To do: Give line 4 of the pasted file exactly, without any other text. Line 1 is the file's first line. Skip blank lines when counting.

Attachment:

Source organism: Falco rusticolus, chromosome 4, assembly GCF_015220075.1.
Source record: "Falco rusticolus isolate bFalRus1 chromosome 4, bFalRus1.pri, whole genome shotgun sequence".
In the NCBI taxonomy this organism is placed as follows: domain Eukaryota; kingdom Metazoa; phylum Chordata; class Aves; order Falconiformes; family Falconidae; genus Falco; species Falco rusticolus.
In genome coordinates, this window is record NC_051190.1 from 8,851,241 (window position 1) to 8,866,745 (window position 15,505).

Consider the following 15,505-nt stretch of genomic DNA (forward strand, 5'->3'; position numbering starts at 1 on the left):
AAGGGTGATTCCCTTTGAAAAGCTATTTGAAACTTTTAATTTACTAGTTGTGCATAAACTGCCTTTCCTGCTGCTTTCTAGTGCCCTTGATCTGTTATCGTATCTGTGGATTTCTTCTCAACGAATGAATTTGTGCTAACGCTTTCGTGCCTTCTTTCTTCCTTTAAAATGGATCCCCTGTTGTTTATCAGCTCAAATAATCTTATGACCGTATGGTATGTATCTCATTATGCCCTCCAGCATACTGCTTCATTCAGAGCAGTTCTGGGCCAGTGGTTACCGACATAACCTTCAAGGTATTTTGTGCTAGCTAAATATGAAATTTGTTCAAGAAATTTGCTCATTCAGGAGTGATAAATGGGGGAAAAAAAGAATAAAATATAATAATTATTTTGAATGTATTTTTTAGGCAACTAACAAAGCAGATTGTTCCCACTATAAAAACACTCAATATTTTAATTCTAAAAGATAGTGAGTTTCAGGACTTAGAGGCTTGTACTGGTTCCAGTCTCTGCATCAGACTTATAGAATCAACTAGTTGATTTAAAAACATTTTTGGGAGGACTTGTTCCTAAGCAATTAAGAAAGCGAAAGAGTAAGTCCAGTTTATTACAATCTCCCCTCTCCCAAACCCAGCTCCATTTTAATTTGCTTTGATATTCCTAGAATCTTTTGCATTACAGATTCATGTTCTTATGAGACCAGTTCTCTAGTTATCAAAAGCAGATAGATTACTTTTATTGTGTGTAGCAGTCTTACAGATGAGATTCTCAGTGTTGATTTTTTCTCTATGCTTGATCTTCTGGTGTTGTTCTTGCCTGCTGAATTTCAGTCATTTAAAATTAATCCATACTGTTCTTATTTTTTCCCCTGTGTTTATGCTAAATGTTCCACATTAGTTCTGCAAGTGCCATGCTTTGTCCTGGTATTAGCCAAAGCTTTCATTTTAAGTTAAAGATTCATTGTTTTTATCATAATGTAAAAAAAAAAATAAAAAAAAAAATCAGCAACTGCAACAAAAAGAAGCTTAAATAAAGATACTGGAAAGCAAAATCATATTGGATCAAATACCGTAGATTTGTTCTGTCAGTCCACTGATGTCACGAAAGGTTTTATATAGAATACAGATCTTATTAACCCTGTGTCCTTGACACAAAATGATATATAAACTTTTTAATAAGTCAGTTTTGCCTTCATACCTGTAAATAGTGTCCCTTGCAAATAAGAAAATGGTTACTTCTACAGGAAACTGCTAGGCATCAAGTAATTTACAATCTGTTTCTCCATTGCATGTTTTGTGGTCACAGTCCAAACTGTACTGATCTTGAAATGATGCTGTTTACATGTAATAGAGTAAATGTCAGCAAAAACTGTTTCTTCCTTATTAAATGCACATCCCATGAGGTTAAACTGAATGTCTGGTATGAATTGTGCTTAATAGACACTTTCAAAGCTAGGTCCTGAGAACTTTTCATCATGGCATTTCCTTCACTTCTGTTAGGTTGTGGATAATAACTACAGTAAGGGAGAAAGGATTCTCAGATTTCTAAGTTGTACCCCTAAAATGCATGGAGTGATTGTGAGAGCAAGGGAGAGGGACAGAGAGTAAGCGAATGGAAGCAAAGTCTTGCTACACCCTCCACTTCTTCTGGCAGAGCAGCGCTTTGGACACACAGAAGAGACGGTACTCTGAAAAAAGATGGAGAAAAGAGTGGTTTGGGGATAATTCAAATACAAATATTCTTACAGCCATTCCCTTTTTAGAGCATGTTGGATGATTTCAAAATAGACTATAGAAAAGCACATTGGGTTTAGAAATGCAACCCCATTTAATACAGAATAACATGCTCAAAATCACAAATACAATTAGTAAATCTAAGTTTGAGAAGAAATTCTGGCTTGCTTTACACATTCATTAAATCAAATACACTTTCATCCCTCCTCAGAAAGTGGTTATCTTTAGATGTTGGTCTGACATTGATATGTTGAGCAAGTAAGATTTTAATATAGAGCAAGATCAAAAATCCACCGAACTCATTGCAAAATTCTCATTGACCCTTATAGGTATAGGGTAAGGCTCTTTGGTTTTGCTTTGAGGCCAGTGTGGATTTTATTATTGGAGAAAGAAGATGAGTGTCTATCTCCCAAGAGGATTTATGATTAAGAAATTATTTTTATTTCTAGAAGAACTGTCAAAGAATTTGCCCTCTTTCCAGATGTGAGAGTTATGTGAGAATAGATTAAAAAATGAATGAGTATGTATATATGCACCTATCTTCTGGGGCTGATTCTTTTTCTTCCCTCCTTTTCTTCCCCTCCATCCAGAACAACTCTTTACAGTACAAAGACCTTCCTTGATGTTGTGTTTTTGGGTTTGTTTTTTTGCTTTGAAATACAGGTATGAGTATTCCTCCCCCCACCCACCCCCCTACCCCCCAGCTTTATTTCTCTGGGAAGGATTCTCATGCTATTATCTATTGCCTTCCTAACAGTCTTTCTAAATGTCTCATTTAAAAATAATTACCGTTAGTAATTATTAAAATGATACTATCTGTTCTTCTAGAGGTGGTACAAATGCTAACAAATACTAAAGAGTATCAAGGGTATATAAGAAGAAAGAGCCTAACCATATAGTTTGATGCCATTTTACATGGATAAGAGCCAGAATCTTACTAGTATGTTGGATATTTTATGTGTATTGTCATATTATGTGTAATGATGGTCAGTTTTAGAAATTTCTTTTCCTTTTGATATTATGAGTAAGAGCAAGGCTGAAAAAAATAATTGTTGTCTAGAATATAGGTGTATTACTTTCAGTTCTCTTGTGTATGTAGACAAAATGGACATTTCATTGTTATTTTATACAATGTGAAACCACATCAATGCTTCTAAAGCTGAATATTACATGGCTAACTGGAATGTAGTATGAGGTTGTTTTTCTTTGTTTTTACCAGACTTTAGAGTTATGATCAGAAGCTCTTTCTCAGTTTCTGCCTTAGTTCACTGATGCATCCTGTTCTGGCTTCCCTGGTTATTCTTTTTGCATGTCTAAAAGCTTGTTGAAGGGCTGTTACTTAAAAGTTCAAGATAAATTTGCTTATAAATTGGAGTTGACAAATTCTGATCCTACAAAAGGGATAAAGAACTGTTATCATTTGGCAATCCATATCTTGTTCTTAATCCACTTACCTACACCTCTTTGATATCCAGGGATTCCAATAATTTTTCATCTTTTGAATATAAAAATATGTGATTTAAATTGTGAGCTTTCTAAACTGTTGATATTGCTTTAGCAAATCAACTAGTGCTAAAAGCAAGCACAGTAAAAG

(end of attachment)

In genome coordinates, this window is record NC_051190.1 from 8,851,241 (window position 1) to 8,866,745 (window position 15,505).